Monday, March 8, 2010
Today I'm listening to the album Black Ribbons, by Shooter Jennings and Hierophant. I found this album through a news article on MSN about musicians and writers collaborating on projects.
Shooter Jennings, the son of Waylon Jennings, plays a mix of rock and country that can't exactly be called rockabilly but still seriously rocks socks. Black Ribbons is an ambitious concept album and plays with a lot of different types of music and sounds. The thing that drew me to this album was the fact that Stephen King collaborated with the band on the project.
The album is set during an apocalyptic time for the human race in general and America specifically. The government is taking over airwaves and has eviscerated the concept of free speech. The country's last talk radio personality, Will O' The Wisp, is inviting his listeners to participate in one last night of free thinking and great music. Will is voiced by Stephen King himself, and he has several tracks on the album which he speaks on.
Shooter's concept for the radio DJ was less of a "Wolfman Jack" kind of personality and more of a thinking man's talk radio guy - "It was more the brain attached to the voice that was so important," he says in his interview with MSN. Stephen King fit the bill perfectly, especially since he was already a fan of Shooter's band. When Shooter contacted King about it, the writer was enthusiastic about the idea, but wasn't quite sure where Shooter wanted to go with it. Shooter sent him a couple of pages of notes, but wanted King to put his own flair on the album as well. Shooter says he was "open to him [King] writing the whole (narration) and I definitely didn't want to push my words on this guy, but I think he was looking for a little direction so I wrote a mock-up of what I believed it should be. He took that and doctored it and made it a hundred times better".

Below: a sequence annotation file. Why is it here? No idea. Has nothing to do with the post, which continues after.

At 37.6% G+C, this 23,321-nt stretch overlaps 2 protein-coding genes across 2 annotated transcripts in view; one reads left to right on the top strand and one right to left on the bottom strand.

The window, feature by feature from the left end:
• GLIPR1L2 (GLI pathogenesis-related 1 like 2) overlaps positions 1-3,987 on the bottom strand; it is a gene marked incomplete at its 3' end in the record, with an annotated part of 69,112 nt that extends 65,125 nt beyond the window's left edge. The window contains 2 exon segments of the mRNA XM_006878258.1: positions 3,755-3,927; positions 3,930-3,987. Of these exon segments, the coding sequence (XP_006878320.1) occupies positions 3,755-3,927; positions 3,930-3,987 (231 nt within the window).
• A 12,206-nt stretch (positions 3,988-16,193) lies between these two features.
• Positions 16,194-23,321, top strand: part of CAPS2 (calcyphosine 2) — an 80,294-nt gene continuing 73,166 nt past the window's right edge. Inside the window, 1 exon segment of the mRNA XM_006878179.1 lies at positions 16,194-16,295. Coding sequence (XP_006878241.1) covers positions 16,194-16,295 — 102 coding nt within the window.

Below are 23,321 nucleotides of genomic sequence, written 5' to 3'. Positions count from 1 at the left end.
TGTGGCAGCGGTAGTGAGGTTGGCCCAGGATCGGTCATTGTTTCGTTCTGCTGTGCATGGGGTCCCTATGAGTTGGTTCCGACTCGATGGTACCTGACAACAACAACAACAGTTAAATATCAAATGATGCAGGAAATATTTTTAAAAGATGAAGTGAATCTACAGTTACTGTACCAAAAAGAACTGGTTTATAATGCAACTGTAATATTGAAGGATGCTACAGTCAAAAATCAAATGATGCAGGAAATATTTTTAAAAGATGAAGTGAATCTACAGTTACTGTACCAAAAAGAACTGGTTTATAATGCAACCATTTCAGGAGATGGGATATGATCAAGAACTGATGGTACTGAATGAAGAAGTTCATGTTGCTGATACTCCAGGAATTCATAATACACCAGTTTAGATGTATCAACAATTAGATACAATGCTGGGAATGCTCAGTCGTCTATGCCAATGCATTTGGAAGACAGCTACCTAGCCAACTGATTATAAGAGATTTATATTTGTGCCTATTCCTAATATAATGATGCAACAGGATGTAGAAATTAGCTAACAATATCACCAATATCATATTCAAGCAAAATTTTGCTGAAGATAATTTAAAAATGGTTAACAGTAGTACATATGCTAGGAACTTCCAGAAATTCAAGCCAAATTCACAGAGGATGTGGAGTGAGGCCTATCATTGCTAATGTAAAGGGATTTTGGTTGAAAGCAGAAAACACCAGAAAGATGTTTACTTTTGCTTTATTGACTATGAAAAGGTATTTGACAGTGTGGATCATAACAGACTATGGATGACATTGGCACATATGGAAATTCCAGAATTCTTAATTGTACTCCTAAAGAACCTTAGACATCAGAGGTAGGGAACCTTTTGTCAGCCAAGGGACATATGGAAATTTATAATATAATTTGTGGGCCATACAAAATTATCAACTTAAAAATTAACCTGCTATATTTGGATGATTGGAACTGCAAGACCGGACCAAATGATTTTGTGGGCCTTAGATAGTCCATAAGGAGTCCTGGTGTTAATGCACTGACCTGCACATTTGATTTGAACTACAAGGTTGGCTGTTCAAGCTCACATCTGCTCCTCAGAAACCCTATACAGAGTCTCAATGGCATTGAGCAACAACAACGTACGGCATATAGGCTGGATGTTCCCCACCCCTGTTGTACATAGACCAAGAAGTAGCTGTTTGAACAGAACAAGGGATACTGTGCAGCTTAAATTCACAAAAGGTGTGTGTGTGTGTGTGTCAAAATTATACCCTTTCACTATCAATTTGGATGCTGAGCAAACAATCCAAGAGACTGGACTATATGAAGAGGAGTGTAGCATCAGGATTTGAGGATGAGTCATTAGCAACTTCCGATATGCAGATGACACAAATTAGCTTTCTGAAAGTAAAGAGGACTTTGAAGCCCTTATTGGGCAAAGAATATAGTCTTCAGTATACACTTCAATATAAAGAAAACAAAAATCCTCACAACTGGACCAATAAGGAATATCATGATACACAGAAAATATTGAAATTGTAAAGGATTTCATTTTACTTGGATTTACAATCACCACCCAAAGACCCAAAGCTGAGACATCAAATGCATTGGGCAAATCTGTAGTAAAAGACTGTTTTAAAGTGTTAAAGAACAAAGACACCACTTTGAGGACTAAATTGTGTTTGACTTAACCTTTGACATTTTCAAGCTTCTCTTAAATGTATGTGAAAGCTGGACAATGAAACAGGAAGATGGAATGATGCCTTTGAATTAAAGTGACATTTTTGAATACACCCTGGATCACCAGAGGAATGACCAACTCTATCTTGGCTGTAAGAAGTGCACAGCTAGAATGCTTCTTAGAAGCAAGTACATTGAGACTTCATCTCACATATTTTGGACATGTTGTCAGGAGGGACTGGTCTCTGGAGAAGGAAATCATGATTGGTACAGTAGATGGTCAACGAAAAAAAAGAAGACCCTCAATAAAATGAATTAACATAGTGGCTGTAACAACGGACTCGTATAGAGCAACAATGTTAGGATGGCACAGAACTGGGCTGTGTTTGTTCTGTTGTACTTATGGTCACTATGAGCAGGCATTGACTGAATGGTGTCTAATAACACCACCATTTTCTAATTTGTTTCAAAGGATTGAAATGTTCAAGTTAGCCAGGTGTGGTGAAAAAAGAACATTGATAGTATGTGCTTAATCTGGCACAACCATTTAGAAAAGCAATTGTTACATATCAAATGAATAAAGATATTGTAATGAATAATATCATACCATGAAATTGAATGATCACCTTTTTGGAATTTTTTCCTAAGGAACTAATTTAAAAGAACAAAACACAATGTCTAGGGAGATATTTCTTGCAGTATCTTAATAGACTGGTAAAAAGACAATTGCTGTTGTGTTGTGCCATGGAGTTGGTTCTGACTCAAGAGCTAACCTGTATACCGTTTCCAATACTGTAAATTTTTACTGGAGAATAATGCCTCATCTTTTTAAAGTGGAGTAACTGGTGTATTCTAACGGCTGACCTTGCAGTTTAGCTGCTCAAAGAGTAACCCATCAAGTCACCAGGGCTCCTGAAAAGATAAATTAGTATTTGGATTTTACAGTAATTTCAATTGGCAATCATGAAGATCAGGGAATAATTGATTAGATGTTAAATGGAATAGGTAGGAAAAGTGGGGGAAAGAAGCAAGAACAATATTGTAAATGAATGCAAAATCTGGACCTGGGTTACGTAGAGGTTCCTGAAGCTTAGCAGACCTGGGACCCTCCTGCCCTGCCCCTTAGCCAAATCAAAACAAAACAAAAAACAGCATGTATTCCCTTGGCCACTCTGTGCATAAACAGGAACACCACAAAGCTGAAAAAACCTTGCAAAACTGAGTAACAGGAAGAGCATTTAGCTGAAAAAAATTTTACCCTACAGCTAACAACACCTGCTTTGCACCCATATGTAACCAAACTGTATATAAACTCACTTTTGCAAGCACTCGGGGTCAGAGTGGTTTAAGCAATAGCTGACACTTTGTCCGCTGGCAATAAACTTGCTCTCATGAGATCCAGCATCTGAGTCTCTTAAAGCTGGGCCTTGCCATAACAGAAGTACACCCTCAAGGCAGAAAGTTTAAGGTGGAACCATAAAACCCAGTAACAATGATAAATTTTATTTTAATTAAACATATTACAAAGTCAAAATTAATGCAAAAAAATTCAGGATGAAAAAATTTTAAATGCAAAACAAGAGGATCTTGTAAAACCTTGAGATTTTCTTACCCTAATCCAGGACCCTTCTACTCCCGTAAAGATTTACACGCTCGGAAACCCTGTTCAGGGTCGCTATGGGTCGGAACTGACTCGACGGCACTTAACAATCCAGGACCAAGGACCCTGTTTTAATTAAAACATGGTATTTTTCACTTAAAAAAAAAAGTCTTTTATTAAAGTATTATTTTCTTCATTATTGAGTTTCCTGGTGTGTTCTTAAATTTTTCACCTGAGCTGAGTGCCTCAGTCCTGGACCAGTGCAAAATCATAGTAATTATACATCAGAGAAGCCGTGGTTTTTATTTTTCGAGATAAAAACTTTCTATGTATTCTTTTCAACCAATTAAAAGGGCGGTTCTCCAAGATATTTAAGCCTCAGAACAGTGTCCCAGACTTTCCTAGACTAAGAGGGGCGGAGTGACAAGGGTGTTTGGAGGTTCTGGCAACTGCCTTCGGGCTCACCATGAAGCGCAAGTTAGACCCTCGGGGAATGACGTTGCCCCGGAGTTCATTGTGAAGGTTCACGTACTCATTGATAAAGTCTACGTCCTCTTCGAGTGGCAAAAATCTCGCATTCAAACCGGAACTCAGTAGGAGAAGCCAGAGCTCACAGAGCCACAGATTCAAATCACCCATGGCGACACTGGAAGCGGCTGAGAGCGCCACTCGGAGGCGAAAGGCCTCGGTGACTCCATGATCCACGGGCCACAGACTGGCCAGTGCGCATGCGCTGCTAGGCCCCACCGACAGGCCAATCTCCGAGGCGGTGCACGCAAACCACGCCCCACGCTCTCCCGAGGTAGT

I love Stephen King and while I'm not familiar with Shooter Jennings's work (or I wasn't until today, anyway), I'm always open to giving new music a try. I've been listening to it at the Clark Kent job today and while I haven't been able to give it my whole attention for the entire time it's been playing, I like what I've heard so far. I plan to give it another listen when I can devote my full brain to what Shooter and Stephen King are saying.
Projects like this excite me. I'd love to do one with a band. I've been kicking around an idea inspired by the Murder By Death album Who Will Survive, and What Will Be Left of Them? for a while, but I want to finish the projects on my plate before I delve into anything else. It's an intriguing idea, though. I also love how much effort Shooter's put into making the album a full-sensory experience for his fans; he's put a lot of thought into how his website can be used with the apocalyptic concept. It's fun, if you get a chance it's worth a gander.
If you'd like to read the MSN article that turned me on to this album, go here.